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Managing Cash Post-Brexit: Are You Prepared?

All the basic principles of cash flow and credit management are even more important in times of uncertainty and change, and with Brexit looming, businesses are certainly in for some challenging months ahead.

 

So, what can you do to prepare for Brexit specifically?

Firstly, address some basic questions. For example:

  • Do you know what your customers’ plans are post-Brexit?
  • Will larger businesses you supply maintain their headquarters in the UK?
  • Do you have contracts in place that commit to reasonable payment terms into the future?
  • Do you have a system in place to ensure that you notice and can react if, as a result of a company’s reorganisation, you start receiving orders from a different legal entity?

You should also consider whether businesses will be cutting back on the goods or services you supply, and if you export or import goods or services, have you considered the impact of exchange rate movements on your business? Have you calculated the impact of a drop in the value of the pound on your bottom-line?  Review your budgets and cash flow forecasts to ensure you can cope with the adverse impacts of any exchange rates movement.

Crucially, have you made sure you have access to short-term finance if you need it, bearing in mind that banks might become more cautious as a result of Brexit?

 

What can you do to improve your cash management generally?

As well as these specific questions, it is worth reviewing your current approach to managing cash flow and ensuring you follow best practice credit management. Stay close to your customers and talk to them so you know what their plans are, and if they might affect your trading relationship with them.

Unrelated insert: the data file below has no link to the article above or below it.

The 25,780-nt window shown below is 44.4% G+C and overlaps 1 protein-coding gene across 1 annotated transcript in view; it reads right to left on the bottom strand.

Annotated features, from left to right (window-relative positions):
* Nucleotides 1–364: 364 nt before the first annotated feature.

Do you have a systematic process for ensuring invoices are cleared for payment on the due date, and for following-up immediately if they are not? Do you similarly have systems in place to ensure you meet customers’ requirements when you invoice, and deal promptly with any disputes that are raised?

Make sure the agreed payment terms are documented and agreed into the future so you are protected against terms that might subsequently be imposed. Check their standard payment terms on the Prompt Payment Code website (assuming they are a signatory) or, for a ‘large company’, on the Duty to Report portal.

At a very practical level, include these words on every invoice:

  • ‘We will exercise our statutory right to claim interest (at 8% over the Bank of England base rate) and compensation for debt recovery costs under the Late Payment legislation if we are not paid according to our agreed credit terms’

Make sure you also print your terms and conditions on the back. You can charge interest and compensation without mentioning it on the invoice but it helps to let your customer know you are serious about expecting payment.

Never be embarrassed or afraid to ask for money that should rightfully be in your bank account. If your invoice is disputed for any reason, fix the problem as quickly as possible so the excuse not to pay is removed. If payment becomes overdue, raise an invoice for compensation and interest, and if the invoice still remains unpaid, be prepared to use an expert third party to assist you in collecting payment. The sooner you do so, the greater the likelihood of success and never just hope payment will arrive soon.

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Philip King is the Chief Executive of the Chartered Institute of Credit Management.

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